CBS News correspondent Tom Fenton was finishing his stand-up report near the American Embassy in Tehran when demonstrators began crowding around the camera crew. He thought things might get out of hand when suddenly a demonstrator rushed forward to ask him, "CIA?"

"No," Fenton replied quickly. "Cbs!" He and the demonstrator, and many in the crowd, broke up laughing.

It was another little irony in a situation riddled with paradox. The capture of American hostages in Iran has moved well into its second month and become television's first, live, Global Crisis Mini-Series. Depending on its outcome, it may be anything but the last.

NBC News president Bill Small says one of his producers recently moaned, "I look forward to the day when our lead is not Iran," but no one knows how far off that day is. The sight of chanting, fist-waving mobs has become part of the fabric of everyday lives for millions of Americans through TV, and one can't be blamed for wondering if some dank new age has now been ushered in -- an age of Terrorvision, in which the term "air power" takes on an entirely different meaning.

Last night's NBC News interview wit Marine Cpl. William Gallegos of Pueblo, Colo., taped earlier in the day at the U.S. Embassy, may have been the most powerful broadcast yet out of the heavily televised trouble spot. It was the first chance for American viewers to see one of the hostages in captivity, and it made an uncommonly compelling 18 minutes of grim reality television.

Although Gallegos did not appear visibly traumatized, the sight of him suddenly personalized the story as it had not been previously. "The students here have been really good to us; it's hard to believe, I know," Gallegos told two NBC reporters in an embassy room dominated by a poster of the ubiquitous Ayatollah Khomeini.

The Iranians were operating the cameras, which occasionally panned to lingering shots of anti-shah posters, particularly during a five-minute harangue by a spokeswoman identified only as "Mary."

NBC News could have edited the interview, a spokesman insisted last night, but chose, on the advice of correspondents in Tehran, to run it in its entirety. This left the natural tense rhythms of the session intact and made the broadcast all the more gripping, if all the more bizarre, a spectacle.

The network had planned to air the interview at 9 p.m., and promoted it heavily with the sensationalistic title: "Hostage! The First TV Interview." But at the appointed hour the spectre of debacle loomed; correspondent John Chancellor told viewers the satellite feed from Iran was "delayed because of technical difficulties."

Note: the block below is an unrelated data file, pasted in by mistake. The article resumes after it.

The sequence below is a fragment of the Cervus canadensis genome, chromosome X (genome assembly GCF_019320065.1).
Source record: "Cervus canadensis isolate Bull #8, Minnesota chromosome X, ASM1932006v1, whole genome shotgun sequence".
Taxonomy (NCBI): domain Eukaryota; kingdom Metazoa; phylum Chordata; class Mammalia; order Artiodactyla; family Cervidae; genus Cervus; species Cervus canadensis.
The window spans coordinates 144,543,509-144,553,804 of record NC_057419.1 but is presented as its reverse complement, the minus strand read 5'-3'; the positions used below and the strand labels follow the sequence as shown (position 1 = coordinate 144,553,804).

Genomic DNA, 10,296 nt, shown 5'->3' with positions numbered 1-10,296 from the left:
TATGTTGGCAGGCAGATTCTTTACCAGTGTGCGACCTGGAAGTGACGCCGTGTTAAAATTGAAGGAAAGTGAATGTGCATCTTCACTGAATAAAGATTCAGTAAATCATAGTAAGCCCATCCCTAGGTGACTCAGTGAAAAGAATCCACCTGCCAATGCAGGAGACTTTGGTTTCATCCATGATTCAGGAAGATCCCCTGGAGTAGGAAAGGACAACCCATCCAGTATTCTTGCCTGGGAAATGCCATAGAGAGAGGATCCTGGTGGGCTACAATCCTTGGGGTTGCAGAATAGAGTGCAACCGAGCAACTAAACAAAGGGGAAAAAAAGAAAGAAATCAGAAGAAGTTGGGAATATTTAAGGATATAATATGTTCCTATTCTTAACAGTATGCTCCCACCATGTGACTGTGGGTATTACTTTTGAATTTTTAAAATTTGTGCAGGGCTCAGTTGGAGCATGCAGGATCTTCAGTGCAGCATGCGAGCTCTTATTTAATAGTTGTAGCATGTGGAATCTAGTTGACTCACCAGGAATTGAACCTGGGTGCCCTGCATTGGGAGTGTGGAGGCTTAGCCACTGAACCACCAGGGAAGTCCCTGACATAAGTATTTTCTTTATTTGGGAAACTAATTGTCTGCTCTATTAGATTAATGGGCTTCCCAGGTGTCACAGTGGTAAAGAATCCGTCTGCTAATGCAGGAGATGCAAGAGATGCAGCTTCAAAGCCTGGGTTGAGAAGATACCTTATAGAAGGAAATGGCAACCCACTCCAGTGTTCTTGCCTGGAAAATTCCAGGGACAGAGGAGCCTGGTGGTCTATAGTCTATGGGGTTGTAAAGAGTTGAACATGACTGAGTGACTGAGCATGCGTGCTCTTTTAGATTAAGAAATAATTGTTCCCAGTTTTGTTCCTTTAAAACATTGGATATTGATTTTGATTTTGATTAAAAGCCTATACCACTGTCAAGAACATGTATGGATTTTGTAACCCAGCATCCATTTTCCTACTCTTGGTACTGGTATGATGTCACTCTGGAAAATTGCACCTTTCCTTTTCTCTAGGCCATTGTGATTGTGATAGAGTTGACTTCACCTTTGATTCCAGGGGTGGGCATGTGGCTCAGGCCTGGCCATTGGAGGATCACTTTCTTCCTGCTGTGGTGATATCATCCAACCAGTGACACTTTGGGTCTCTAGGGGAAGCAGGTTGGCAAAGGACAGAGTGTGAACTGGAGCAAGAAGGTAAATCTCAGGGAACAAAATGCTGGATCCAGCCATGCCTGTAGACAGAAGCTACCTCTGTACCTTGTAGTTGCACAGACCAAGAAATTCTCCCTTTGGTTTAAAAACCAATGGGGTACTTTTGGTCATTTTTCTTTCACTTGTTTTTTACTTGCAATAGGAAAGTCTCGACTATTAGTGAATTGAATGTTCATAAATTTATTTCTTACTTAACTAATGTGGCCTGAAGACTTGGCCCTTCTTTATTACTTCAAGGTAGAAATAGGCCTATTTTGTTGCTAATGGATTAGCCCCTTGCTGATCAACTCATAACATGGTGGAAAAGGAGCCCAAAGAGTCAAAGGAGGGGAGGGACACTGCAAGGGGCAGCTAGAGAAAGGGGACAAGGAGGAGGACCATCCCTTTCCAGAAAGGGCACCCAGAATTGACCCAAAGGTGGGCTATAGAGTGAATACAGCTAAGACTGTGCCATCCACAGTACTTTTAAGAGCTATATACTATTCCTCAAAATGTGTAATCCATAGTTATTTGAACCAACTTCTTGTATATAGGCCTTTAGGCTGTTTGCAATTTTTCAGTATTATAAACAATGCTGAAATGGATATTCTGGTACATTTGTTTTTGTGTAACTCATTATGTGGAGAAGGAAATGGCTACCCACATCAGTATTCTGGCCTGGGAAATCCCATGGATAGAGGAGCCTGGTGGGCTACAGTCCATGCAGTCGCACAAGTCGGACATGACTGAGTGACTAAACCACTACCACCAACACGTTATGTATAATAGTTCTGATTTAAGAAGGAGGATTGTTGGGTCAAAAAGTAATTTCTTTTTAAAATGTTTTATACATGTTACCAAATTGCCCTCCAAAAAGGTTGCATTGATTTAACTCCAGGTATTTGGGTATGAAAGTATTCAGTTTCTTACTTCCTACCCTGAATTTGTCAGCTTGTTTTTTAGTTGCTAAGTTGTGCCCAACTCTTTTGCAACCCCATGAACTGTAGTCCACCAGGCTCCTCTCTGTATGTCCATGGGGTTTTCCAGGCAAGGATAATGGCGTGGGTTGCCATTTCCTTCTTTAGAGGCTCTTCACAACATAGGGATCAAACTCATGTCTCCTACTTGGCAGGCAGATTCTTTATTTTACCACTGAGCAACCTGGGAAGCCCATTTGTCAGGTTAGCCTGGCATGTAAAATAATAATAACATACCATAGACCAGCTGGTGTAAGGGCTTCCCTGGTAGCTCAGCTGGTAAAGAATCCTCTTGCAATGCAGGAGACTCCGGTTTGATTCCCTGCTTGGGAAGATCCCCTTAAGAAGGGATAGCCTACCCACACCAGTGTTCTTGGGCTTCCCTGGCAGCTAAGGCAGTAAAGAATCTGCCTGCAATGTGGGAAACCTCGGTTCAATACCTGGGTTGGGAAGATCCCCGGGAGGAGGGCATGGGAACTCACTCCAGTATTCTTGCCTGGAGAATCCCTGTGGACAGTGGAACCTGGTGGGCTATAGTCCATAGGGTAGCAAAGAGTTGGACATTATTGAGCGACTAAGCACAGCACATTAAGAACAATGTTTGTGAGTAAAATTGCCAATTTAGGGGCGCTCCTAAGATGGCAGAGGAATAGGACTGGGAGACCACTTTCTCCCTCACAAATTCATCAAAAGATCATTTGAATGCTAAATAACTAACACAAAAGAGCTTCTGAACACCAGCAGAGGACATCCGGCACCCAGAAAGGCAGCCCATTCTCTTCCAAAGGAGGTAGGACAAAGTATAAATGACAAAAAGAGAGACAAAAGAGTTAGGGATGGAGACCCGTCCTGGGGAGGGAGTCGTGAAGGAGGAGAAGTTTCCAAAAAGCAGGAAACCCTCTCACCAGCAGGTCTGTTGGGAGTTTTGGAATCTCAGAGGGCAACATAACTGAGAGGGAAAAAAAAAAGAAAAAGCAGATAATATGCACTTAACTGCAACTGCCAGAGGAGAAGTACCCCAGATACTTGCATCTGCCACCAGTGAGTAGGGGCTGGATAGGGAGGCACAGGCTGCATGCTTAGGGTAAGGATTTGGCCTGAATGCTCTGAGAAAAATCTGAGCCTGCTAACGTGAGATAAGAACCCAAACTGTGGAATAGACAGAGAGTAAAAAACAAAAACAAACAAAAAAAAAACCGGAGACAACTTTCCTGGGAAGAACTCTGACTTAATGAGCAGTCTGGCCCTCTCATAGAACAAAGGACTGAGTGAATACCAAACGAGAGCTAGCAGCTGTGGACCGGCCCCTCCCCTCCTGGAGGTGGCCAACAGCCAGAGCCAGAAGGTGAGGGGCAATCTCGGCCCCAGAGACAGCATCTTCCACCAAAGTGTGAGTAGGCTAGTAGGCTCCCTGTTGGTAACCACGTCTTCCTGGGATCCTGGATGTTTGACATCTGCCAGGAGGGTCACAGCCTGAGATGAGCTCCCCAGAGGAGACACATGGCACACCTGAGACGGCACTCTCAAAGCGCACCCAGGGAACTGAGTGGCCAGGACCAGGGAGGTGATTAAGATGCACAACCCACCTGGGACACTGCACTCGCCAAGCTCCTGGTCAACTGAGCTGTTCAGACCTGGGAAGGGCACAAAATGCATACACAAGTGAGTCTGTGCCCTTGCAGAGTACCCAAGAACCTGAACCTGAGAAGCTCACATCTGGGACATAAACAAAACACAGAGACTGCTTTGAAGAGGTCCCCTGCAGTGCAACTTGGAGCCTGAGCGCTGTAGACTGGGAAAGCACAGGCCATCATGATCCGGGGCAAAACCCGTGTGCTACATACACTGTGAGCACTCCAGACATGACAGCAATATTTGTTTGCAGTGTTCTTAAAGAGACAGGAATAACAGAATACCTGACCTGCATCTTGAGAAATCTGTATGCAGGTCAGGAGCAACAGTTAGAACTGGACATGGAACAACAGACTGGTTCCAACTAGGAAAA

He also said the difficulties could be "not technical but political," and that Iranian authorities might have decided they didn't want the interview seen. But it finally came on the air at 9:46.

An NBC News spokesman said immediately after the broadcast ended at 10:14 that there was no evidence of sabotage and that it was being assumed the problems were accidental. Chancellor was quick to point out to viewers, following the interview that it left many questions unanswered and contained contradictions and inconsistencies with what had previously been learned about the hostages and their treatment.

But as is so often the case with television, it was not so much what was said as what was seen and perceived that gave the interview its impact.

NBC News officials defended concessions they made to the Iranians, in order to get the interview, with remarkable consistency. An NBC News spokesman said yesterday that the statement made by "Mary" helped demonstrate the "intensity and depth" of Iranian feeling. Later, Small said the statement would show the "intensity and depth" of Iranian feeling.

And finally, on the telecast itself, Chancellor spoke of the "intensity and depth" evident in the statement.

Newspapers are certainly represented in Iran as well, but television and its dramatic pictures have brought the living story into the American living room. The White House and State Department aren't seeing a lot of this stuff even one instant before it is made available to millions of American viewers.

What viewers often see are huge crowds of Iranians demonstrating their hatred for the United States, and yet if there weren't official Iranian cooperation with U.S. TV networks, those pictures might never cross the Atlantic. And network news personnel stationed in Iran have, for the most part, felt little threat to their own safety.

"I wouldn't rate it as a very dangerous story," says Fenton, now in London after three weeks in Iran. "It's a problem of the cultural gap. Americans don't realize its's just Persian hyperbole when the crowds chant 'Death to Carter.' They're not ready to slit the throats of Americans by any means.

"At the same time, the Iranians don't understand Americans. They have absolutely no idea how furious Americans get when they see their flag burned or their president hanged in effigy."

The Iranians are, literally, sending out a signal, one that literally goes over the heads of official diplomats -- by satellite. Each day the networks get 2 1/2 hours of satellite time via the state-controlled VBIR, "Revolutionary Broadcast Center." With some exceptions, this operation has been running along swimmingly.